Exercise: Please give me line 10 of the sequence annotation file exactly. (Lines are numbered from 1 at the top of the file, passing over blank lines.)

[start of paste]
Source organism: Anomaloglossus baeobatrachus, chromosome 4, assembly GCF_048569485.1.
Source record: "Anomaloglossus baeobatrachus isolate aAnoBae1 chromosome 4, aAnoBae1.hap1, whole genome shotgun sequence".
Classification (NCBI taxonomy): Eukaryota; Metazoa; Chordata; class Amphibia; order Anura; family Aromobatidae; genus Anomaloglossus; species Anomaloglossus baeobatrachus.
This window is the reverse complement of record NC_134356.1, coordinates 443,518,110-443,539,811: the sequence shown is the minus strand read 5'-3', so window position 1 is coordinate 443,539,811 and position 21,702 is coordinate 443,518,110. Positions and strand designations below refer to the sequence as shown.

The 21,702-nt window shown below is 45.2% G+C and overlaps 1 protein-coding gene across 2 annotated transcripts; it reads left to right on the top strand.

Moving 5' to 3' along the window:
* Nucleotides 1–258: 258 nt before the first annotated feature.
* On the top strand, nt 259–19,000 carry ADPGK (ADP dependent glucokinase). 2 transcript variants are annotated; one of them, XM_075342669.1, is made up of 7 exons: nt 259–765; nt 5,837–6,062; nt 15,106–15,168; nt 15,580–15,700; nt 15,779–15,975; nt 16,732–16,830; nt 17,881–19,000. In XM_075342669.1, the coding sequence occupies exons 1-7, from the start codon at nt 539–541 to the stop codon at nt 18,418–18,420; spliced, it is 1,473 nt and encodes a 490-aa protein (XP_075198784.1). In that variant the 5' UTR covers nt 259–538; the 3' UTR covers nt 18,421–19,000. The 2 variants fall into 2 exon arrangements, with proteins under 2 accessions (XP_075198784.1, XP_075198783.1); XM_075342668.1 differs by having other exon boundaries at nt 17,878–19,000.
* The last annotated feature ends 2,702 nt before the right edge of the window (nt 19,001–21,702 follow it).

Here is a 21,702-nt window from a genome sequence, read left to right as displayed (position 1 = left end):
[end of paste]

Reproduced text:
Here is a 21,702-nt window from a genome sequence, read left to right as displayed (position 1 = left end):